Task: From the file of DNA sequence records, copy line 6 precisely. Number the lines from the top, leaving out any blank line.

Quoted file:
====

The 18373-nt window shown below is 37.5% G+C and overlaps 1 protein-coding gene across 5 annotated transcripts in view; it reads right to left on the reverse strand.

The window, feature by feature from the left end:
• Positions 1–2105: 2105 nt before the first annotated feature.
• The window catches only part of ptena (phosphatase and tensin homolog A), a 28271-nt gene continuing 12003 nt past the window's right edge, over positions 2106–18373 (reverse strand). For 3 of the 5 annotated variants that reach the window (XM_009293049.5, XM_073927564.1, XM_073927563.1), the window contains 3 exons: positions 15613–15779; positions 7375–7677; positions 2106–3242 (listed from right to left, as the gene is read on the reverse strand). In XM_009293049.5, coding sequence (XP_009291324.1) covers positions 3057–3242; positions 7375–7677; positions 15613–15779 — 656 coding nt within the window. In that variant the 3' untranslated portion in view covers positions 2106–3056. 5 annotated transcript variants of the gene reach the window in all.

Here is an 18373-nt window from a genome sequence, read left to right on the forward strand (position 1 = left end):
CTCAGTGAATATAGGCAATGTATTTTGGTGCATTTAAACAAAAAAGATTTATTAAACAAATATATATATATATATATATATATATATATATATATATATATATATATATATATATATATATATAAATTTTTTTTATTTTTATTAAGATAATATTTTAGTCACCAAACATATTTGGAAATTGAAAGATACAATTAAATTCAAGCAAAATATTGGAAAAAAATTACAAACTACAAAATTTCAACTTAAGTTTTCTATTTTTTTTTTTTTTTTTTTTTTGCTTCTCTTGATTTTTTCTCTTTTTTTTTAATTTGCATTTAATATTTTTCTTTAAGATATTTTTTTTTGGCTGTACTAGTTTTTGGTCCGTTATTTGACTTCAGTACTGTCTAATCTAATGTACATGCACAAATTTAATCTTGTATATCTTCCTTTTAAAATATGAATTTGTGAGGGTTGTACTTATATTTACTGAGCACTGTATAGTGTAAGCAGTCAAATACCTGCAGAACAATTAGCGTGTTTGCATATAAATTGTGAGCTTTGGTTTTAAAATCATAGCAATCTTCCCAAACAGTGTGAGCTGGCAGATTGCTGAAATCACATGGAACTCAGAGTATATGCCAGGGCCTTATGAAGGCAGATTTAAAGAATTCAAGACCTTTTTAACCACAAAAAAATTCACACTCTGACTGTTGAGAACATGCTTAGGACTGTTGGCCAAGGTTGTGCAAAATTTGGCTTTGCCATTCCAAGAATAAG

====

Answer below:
CTCAGTGAATATAGGCAATGTATTTTGGTGCATTTAAACAAAAAAGATTTATTAAACAAATATATATATATATATATATATATATATATATATATATATATATATATATATATATATATATATAAATTTTTTTTATTTTTATTAAGATAATATTTTAGTCACCAAACATATTTGGAAATTGAAAGATACAATTAAATTCAAGCAAAATATTGGAAAAAAATTACAAACTACAAAATTTCAACTTAAGTTTTCTATTTTTTTTTTTTTTTTTTTTTTGCTTCTCTTGATTTTTTCTCTTTTTTTTTAATTTGCATTTAATATTTTTCTTTAAGATATTTTTTTTTGGCTGTACTAGTTTTTGGTCCGTTATTTGACTTCAGTACTGTCTAATCTAATGTACATGCACAAATTTAATCTTGTATATCTTCCTTTTAAAATATGAATTTGTGAGGGTTGTACTTATATTTACTGAGCACTGTATAGTGTAAGCAGTCAAATACCTGCAGAACAATTAGCGTGTTTGCATATAAATTGTGAGCTTTGGTTTTAAAATCATAGCAATCTTCCCAAACAGTGTGAGCTGGCAGATTGCTGAAATCACATGGAACTCAGAGTATATGCCAGGGCCTTATGAAGGCAGATTTAAAGAATTCAAGACCTTTTTAACCACAAAAAAATTCACACTCTGACTGTTGAGAACATGCTTAGGACTGTTGGCCAAGGTTGTGCAAAATTTGGCTTTGCCATTCCAAGAATAAG